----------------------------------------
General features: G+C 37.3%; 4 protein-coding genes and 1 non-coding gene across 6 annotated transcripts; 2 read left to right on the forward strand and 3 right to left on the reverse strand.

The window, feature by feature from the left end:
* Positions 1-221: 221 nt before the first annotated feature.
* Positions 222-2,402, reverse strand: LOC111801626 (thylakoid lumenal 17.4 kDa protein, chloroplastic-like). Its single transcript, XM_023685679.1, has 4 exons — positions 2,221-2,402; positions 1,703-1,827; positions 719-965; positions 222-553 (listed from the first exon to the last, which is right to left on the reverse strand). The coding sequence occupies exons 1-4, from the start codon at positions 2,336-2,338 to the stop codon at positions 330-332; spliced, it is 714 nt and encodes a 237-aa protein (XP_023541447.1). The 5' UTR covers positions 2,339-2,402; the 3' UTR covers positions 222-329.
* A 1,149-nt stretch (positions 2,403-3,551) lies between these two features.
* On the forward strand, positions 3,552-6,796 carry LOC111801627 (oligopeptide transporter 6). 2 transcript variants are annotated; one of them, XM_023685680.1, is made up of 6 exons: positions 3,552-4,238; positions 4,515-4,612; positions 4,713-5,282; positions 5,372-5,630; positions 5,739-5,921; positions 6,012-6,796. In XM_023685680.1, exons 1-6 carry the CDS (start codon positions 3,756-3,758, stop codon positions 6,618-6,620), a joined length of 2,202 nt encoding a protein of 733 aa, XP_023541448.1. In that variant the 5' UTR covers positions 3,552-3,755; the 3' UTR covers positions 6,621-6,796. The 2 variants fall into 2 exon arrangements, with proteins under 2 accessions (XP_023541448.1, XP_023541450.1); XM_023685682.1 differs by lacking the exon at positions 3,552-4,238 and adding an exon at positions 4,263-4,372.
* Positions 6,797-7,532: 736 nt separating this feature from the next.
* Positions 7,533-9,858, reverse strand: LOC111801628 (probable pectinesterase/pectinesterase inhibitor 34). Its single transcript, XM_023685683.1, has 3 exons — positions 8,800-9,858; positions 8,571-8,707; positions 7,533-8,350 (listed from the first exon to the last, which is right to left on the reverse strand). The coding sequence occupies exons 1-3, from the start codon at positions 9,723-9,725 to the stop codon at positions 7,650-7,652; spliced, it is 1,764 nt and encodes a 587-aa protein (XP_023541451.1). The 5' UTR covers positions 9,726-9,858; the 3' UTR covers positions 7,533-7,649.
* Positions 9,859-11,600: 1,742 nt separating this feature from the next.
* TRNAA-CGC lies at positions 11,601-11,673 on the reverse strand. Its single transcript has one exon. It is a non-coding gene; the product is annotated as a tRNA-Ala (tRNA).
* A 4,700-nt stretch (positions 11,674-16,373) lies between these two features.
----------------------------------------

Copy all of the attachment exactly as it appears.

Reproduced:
General features: G+C 37.3%; 4 protein-coding genes and 1 non-coding gene across 6 annotated transcripts; 2 read left to right on the forward strand and 3 right to left on the reverse strand.

The window, feature by feature from the left end:
* Positions 1-221: 221 nt before the first annotated feature.
* Positions 222-2,402, reverse strand: LOC111801626 (thylakoid lumenal 17.4 kDa protein, chloroplastic-like). Its single transcript, XM_023685679.1, has 4 exons — positions 2,221-2,402; positions 1,703-1,827; positions 719-965; positions 222-553 (listed from the first exon to the last, which is right to left on the reverse strand). The coding sequence occupies exons 1-4, from the start codon at positions 2,336-2,338 to the stop codon at positions 330-332; spliced, it is 714 nt and encodes a 237-aa protein (XP_023541447.1). The 5' UTR covers positions 2,339-2,402; the 3' UTR covers positions 222-329.
* A 1,149-nt stretch (positions 2,403-3,551) lies between these two features.
* On the forward strand, positions 3,552-6,796 carry LOC111801627 (oligopeptide transporter 6). 2 transcript variants are annotated; one of them, XM_023685680.1, is made up of 6 exons: positions 3,552-4,238; positions 4,515-4,612; positions 4,713-5,282; positions 5,372-5,630; positions 5,739-5,921; positions 6,012-6,796. In XM_023685680.1, exons 1-6 carry the CDS (start codon positions 3,756-3,758, stop codon positions 6,618-6,620), a joined length of 2,202 nt encoding a protein of 733 aa, XP_023541448.1. In that variant the 5' UTR covers positions 3,552-3,755; the 3' UTR covers positions 6,621-6,796. The 2 variants fall into 2 exon arrangements, with proteins under 2 accessions (XP_023541448.1, XP_023541450.1); XM_023685682.1 differs by lacking the exon at positions 3,552-4,238 and adding an exon at positions 4,263-4,372.
* Positions 6,797-7,532: 736 nt separating this feature from the next.
* Positions 7,533-9,858, reverse strand: LOC111801628 (probable pectinesterase/pectinesterase inhibitor 34). Its single transcript, XM_023685683.1, has 3 exons — positions 8,800-9,858; positions 8,571-8,707; positions 7,533-8,350 (listed from the first exon to the last, which is right to left on the reverse strand). The coding sequence occupies exons 1-3, from the start codon at positions 9,723-9,725 to the stop codon at positions 7,650-7,652; spliced, it is 1,764 nt and encodes a 587-aa protein (XP_023541451.1). The 5' UTR covers positions 9,726-9,858; the 3' UTR covers positions 7,533-7,649.
* Positions 9,859-11,600: 1,742 nt separating this feature from the next.
* TRNAA-CGC lies at positions 11,601-11,673 on the reverse strand. Its single transcript has one exon. It is a non-coding gene; the product is annotated as a tRNA-Ala (tRNA).
* A 4,700-nt stretch (positions 11,674-16,373) lies between these two features.